When you see the beating that Tubber/Cloonacool/Coolaney/mullinabreena got yesterday evening at minor it shows how serious the problem of player dropout is. Not only is it a huge area but it is also the heartland of football in the county. Up to cul camps ages it's not difficult to get numbers as the players are still under the mothers/father's thumb and it suits the parents to send them as it's exceptionally good value and in most cases with parents working it's free babysitting. When kids hit secondary school and get independent they are allowed to make a choice. Most prefer to play the x box and manager Real Madrid V Man Utd and take on another like minded player anywhere in the world. If there is strong GAA genes in the family it's usually enough to keep them interested for another few years, by that I mean if they are used to following their own club team, county team and take the odd spin to Croke Park. If they are left to their own devices due to no parental interest they invariably drop off. The Co Board do not help things by neglecting the players, by this I mean only putting on a handful of games each year. They start at the end of March, take a break from the end of May until July and have finished up in September. Meanwhile soccer commences in August and runs right through to April. From September right through until the following March there is no club football. If the player happens to be going to a school where Gaelic is taken seriously then they get a bit of school football. Very few schools are in that bracket. Development squads are for the better players and the politically correct ones also. There's a huge need for a serious debate about underage football in this county but I can't see that happening.

eoinog (Sligo) - Posts: 723 - 18/07/2020 14:06:44    2284419

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Replying To eoinog:  "When you see the beating that Tubber/Cloonacool/Coolaney/mullinabreena got yesterday evening at minor it shows how serious the problem of player dropout is. Not only is it a huge area but it is also the heartland of football in the county. Up to cul camps ages it's not difficult to get numbers as the players are still under the mothers/father's thumb and it suits the parents to send them as it's exceptionally good value and in most cases with parents working it's free babysitting. When kids hit secondary school and get independent they are allowed to make a choice. Most prefer to play the x box and manager Real Madrid V Man Utd and take on another like minded player anywhere in the world. If there is strong GAA genes in the family it's usually enough to keep them interested for another few years, by that I mean if they are used to following their own club team, county team and take the odd spin to Croke Park. If they are left to their own devices due to no parental interest they invariably drop off. The Co Board do not help things by neglecting the players, by this I mean only putting on a handful of games each year. They start at the end of March, take a break from the end of May until July and have finished up in September. Meanwhile soccer commences in August and runs right through to April. From September right through until the following March there is no club football. If the player happens to be going to a school where Gaelic is taken seriously then they get a bit of school football. Very few schools are in that bracket. Development squads are for the better players and the politically correct ones also. There's a huge need for a serious debate about underage football in this county but I can't see that happening."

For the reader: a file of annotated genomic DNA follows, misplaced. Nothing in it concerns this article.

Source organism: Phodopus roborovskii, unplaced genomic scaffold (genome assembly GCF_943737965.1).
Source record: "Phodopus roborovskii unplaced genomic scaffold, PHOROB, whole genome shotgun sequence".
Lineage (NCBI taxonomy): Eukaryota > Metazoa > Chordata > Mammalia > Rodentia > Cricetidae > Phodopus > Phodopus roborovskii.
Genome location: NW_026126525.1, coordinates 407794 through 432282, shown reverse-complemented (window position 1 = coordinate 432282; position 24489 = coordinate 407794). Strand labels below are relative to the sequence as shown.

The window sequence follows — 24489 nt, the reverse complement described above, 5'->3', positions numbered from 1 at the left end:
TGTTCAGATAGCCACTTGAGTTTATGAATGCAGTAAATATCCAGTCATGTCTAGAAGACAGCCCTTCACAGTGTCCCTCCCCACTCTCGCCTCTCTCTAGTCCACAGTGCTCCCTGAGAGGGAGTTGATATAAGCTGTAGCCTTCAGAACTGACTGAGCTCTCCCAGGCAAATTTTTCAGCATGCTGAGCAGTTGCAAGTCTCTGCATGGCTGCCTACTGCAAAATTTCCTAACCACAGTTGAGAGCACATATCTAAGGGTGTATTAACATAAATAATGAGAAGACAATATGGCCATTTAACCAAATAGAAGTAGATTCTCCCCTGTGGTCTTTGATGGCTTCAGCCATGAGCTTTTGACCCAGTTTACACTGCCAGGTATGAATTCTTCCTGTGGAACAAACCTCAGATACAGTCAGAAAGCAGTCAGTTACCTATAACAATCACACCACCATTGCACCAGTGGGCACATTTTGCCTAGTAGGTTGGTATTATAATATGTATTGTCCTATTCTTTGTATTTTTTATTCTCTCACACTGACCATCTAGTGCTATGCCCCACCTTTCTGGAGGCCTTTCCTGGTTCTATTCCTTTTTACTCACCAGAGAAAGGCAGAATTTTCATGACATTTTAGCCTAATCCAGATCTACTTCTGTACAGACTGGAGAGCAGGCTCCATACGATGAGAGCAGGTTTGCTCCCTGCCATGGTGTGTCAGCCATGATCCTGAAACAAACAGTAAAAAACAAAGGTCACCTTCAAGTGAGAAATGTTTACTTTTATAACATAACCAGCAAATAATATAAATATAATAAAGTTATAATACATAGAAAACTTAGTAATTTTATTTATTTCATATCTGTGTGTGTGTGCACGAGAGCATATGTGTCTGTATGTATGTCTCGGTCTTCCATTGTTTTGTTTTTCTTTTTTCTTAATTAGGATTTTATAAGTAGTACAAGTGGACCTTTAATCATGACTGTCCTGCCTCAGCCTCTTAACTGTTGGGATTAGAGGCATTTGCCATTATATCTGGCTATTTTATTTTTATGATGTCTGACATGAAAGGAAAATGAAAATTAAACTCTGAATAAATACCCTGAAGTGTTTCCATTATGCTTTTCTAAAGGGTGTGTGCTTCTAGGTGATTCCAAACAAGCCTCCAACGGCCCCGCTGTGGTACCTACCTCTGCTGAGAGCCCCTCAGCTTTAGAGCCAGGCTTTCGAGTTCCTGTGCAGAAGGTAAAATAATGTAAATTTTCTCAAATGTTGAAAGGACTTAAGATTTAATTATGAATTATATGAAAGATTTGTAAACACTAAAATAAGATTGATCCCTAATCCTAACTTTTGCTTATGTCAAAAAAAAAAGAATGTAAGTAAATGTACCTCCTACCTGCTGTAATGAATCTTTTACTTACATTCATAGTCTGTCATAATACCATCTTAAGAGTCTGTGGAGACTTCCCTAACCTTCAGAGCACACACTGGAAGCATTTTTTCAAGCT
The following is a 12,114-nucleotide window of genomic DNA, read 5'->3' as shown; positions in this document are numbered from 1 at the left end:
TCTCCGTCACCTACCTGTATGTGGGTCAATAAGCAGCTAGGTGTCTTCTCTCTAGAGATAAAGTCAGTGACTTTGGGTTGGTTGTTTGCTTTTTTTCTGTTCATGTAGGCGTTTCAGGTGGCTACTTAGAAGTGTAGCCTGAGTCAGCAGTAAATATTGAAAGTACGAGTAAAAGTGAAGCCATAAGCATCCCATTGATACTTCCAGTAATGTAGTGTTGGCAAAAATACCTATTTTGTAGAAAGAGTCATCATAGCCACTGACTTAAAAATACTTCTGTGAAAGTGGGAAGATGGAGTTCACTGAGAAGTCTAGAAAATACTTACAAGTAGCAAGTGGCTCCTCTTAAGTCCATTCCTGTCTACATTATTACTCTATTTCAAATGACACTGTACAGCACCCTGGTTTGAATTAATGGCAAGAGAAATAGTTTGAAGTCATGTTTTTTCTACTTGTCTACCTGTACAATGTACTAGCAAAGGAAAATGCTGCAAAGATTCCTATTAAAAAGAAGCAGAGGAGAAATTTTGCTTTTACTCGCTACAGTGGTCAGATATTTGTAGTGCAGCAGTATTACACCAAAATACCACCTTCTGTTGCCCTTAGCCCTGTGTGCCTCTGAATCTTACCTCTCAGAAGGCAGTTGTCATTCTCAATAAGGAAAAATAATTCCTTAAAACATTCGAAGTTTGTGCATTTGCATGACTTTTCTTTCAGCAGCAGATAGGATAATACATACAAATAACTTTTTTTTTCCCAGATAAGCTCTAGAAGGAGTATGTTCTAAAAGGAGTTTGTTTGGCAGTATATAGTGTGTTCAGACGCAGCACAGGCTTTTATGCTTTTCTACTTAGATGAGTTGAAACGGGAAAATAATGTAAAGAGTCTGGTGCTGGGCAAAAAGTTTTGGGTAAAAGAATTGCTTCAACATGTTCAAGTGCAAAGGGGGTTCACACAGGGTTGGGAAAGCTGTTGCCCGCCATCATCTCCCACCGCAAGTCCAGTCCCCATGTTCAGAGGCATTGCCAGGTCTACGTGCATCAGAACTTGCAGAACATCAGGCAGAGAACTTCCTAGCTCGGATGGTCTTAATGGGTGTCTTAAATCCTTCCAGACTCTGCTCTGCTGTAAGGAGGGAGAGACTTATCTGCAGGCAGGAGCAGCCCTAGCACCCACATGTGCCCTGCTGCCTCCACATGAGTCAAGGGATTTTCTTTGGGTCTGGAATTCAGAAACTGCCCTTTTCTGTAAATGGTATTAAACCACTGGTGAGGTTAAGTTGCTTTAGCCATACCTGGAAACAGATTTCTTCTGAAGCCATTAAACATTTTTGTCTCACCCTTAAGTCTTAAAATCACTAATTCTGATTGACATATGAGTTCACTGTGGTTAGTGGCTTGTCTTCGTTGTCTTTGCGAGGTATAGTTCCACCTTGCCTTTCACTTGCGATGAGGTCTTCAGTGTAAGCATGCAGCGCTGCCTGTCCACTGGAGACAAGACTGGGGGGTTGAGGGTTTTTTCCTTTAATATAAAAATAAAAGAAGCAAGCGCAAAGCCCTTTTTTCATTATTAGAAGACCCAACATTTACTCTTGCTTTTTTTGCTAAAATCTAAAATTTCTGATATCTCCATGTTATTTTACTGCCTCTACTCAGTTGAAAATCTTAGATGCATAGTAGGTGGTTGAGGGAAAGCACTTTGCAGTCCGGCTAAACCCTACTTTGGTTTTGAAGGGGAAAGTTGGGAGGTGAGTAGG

Good point on development panels. They bring positives no doubt and a step in the right direction but what about the lads just outside them? Not making them would hurt lads. Need to be able to do something to keep them involved.

putyourfootunderit (Sligo) - Posts: 38 - 22/07/2020 10:20:34    2284832